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Jordan Poole, Off The Deep End

SAN FRANCISCO, CALIFORNIA - MAY 02: LeBron James #6 of the Los Angeles Lakers blocks a shot by Jordan Poole #3 of the Golden State Warriors during the third quarter in game one of the Western Conference Semifinal Playoffs at Chase Center on May 02, 2023 in San Francisco, California. NOTE TO USER: User expressly acknowledges and agrees that, by downloading and or using this photograph, User is consenting to the terms and conditions of the Getty Images License Agreement. (Photo by Ezra Shaw/Getty Images)
Ezra Shaw/Getty Images

It took decades to challenge the hierarchical notion that the best player always gets the last shot. Michael Jordan helped change that through the auspices of John Paxson and then Steve Kerr. LeBron James was criticized often for looking for the best percentage shot in late-game situations even if it wasn't his. But old rules die hard even now, and the notion that the superstar eats first, best, and last in all situations remains a staple of the game.

Thus, when Jordan Poole pulled up for an open but distant 28-footer with 10 seconds left in a game the Golden State Warriors were losing by three points Tuesday night, there was a collective gasp that reeked of "Not you, not from there, and not this soon." The shot missed, Laker guard/pest Dennis Schröder retrieved the ball and closed out an invigorating 117-112 win in Game 1 of the Western Conference semifinal, otherwise known as The Shootout At The Six/Seven Seed Corral.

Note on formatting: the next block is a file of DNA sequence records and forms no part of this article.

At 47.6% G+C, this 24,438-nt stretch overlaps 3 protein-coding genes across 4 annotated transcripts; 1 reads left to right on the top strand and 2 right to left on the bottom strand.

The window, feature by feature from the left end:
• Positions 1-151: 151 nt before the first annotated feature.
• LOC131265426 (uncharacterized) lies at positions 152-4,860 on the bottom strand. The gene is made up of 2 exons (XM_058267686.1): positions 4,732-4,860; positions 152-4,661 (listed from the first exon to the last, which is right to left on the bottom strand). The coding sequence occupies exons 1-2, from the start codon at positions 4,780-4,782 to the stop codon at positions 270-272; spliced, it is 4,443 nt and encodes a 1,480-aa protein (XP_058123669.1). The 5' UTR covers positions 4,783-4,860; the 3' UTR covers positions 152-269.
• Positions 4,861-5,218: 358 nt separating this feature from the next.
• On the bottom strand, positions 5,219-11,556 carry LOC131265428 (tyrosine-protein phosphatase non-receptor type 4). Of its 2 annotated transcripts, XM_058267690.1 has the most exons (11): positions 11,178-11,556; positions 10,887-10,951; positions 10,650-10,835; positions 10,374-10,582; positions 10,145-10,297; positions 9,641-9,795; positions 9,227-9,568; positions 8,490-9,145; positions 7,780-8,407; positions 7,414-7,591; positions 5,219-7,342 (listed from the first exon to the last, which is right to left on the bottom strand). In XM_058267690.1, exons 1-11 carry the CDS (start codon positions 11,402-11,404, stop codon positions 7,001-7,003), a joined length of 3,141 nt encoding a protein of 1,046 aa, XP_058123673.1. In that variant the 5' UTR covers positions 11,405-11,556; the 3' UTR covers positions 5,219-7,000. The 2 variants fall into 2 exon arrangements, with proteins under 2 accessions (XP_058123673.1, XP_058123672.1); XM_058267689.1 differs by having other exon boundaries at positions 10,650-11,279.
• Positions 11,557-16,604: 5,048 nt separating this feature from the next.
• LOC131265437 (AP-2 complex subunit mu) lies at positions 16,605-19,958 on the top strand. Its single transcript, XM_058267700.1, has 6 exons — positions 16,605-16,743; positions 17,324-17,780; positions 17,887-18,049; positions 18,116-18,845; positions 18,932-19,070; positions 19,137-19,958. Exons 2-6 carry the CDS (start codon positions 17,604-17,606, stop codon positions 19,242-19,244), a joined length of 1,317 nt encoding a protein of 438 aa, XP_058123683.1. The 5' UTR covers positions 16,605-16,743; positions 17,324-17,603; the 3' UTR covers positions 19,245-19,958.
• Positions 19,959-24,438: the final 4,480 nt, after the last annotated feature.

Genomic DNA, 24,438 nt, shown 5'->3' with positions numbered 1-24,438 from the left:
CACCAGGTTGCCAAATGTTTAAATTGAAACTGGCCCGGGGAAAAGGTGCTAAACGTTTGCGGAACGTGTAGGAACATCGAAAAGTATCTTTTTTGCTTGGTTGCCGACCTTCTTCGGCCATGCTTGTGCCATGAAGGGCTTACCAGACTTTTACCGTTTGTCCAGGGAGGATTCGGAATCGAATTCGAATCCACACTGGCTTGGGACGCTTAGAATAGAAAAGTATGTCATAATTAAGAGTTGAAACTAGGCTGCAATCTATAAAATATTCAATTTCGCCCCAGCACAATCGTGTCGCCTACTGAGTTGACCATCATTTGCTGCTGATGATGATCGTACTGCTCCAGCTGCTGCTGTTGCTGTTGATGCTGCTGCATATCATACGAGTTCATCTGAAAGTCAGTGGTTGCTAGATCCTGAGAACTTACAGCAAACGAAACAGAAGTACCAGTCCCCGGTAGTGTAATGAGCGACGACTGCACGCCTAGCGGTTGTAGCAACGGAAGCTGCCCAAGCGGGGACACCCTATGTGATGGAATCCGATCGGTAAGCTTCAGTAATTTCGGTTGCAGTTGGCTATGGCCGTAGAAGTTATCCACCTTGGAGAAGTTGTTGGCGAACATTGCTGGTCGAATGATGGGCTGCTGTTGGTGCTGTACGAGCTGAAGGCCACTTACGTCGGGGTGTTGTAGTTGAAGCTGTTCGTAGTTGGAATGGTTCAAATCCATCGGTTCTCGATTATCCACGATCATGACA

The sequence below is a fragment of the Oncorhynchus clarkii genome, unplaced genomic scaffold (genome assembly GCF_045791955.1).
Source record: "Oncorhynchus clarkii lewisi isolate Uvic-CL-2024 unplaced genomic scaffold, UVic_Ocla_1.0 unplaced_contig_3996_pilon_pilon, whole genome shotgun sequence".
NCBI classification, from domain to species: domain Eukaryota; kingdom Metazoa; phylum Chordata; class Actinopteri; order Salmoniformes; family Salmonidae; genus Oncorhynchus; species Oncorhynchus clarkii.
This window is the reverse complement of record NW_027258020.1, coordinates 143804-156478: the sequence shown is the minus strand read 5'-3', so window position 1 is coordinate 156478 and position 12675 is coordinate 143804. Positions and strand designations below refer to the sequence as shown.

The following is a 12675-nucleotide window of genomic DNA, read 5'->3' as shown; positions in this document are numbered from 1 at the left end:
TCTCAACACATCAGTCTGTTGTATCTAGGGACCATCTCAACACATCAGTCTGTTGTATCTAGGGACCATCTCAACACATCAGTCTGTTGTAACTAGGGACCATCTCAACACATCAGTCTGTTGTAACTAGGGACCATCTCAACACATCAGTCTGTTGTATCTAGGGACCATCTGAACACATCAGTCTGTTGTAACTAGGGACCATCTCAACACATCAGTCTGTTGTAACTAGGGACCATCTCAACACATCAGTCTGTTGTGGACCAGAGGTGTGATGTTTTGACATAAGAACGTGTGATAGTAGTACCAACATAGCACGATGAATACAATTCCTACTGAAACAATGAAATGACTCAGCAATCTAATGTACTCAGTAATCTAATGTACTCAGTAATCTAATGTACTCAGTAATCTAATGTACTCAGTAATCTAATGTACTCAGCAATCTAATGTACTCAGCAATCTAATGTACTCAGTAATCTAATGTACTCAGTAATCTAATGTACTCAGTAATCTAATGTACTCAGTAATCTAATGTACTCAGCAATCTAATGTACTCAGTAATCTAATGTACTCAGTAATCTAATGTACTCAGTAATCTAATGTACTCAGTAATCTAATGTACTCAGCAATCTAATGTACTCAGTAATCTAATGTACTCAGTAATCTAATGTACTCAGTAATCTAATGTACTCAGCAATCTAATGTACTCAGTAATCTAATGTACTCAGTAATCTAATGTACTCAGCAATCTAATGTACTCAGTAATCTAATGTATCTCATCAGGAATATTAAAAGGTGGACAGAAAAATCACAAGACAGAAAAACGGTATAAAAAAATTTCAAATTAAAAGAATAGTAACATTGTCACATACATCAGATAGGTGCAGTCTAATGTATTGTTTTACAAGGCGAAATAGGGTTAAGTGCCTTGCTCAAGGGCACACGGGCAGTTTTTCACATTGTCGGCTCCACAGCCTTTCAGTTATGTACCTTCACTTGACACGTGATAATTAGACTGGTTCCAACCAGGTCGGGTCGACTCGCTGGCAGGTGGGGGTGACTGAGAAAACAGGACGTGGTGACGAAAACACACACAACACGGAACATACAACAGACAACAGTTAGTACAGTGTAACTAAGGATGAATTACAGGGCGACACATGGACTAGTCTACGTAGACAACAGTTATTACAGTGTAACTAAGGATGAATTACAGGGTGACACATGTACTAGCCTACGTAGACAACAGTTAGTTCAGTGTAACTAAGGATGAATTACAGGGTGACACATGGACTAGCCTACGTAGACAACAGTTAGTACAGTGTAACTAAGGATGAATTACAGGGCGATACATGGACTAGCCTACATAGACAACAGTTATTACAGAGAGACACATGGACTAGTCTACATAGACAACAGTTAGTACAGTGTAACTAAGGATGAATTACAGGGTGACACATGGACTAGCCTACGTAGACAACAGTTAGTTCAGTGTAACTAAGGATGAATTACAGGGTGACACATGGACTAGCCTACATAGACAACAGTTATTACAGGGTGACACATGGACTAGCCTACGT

By the laws of dynastic Warrior basketball, that shot was supposed to be Stephen Curry's on the basis that he hasn't taken a bad shot since 2013. Or it was supposed to be Klay Thompson's because he is prince regent in this particular royal family. But the Lakers had made Curry's night difficult by doubling him routinely with a combination of Schröder, Jarred Vanderbilt, Austin Reaves, and whatever else was handy, and by constricting his action around the basket by having Anthony Davis or LeBron James block everything that looked orange and round, and Thompson was off to the side and out of Poole's vision.

So the job fell to Poole, unless you would prefer to say that he seized it prematurely. The fourth-year guard/Thompson understudy who had a difficult series against Sacramento has fallen into the role of the maddening streak shooter who can't be relied upon to always find ways to be helpful when his shot isn't falling. Not that that was the case Tuesday night (he had 21 points, making six of 11 three-pointers), but Poole's place, one which has occasionally chafed, has always been as the third long-distance option in such situations. That's what Curry is for, after all, and nobody would find any blame in Curry missing a 28-footer because 28 feet is still about nine feet inside his normal range.

So while the Warriors defended Poole’s decision-making because that's what you do if you don't want fistfights in the hallway, the notion that Golden State didn't get the best shot available in the most propitious time will linger until … well, until Thursday, anyway. It’s a long series.